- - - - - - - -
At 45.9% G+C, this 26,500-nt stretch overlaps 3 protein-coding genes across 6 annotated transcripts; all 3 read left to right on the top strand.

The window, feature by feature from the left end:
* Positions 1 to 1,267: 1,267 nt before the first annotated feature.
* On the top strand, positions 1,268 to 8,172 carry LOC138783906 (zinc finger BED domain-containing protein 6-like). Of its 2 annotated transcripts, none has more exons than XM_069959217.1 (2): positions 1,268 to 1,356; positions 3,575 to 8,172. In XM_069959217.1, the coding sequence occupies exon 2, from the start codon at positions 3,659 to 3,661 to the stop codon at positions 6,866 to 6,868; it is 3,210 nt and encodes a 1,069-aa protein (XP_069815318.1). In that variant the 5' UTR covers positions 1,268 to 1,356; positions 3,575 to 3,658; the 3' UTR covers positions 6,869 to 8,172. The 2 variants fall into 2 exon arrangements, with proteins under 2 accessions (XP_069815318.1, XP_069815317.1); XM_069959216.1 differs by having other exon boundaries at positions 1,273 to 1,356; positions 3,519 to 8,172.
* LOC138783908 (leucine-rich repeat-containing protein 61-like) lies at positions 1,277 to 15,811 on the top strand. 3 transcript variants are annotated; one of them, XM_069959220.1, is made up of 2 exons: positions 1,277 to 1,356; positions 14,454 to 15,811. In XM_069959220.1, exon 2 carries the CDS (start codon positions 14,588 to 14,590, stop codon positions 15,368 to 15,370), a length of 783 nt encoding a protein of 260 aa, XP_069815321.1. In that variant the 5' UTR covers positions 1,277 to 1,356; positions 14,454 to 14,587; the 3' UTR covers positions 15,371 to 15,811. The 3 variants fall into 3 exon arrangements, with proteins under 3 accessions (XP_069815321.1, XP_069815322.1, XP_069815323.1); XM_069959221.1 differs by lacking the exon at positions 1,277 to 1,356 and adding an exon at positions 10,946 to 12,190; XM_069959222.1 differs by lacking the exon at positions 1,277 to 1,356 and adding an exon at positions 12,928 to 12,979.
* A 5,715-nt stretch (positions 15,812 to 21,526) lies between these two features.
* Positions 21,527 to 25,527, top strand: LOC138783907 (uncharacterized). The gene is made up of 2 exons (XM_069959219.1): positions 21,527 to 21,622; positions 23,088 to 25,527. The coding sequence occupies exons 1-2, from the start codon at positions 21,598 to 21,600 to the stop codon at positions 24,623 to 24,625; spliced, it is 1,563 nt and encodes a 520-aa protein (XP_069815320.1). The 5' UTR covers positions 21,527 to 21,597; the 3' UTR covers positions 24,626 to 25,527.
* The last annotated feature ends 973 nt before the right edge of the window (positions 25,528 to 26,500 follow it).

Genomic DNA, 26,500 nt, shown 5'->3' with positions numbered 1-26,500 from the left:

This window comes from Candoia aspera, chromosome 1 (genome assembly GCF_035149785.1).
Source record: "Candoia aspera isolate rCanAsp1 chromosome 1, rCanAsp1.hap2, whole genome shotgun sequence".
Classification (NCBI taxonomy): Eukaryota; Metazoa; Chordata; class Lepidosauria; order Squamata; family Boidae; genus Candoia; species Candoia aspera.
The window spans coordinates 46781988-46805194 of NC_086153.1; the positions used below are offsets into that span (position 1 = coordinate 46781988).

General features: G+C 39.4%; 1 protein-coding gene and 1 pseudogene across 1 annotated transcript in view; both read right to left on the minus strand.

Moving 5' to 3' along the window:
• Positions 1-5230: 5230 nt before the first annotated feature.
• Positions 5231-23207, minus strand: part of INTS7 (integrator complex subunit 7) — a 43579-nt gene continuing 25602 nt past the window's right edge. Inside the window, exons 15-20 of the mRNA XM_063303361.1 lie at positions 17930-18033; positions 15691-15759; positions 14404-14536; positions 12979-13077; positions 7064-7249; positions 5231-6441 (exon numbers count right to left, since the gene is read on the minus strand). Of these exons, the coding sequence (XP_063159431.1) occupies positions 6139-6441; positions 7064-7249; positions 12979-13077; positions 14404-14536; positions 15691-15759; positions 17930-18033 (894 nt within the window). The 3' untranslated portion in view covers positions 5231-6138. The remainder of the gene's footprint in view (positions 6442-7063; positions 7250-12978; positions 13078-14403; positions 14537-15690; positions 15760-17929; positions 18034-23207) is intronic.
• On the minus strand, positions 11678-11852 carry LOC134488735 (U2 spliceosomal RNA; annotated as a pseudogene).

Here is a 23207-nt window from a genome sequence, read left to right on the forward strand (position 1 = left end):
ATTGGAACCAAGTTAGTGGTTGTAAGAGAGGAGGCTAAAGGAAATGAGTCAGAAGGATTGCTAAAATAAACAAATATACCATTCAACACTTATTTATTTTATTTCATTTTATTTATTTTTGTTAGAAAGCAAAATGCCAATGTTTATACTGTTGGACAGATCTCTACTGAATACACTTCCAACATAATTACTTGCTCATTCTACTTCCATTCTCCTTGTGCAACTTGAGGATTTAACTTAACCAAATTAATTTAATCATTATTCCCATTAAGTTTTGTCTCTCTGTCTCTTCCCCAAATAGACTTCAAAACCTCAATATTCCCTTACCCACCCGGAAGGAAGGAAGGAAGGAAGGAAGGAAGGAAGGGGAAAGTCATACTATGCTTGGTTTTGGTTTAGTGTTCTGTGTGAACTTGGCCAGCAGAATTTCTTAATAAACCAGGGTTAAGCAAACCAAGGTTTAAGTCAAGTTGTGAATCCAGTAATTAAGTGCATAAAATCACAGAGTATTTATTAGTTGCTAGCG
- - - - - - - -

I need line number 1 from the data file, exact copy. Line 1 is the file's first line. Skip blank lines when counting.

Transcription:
At 45.9% G+C, this 26,500-nt stretch overlaps 3 protein-coding genes across 6 annotated transcripts; all 3 read left to right on the top strand.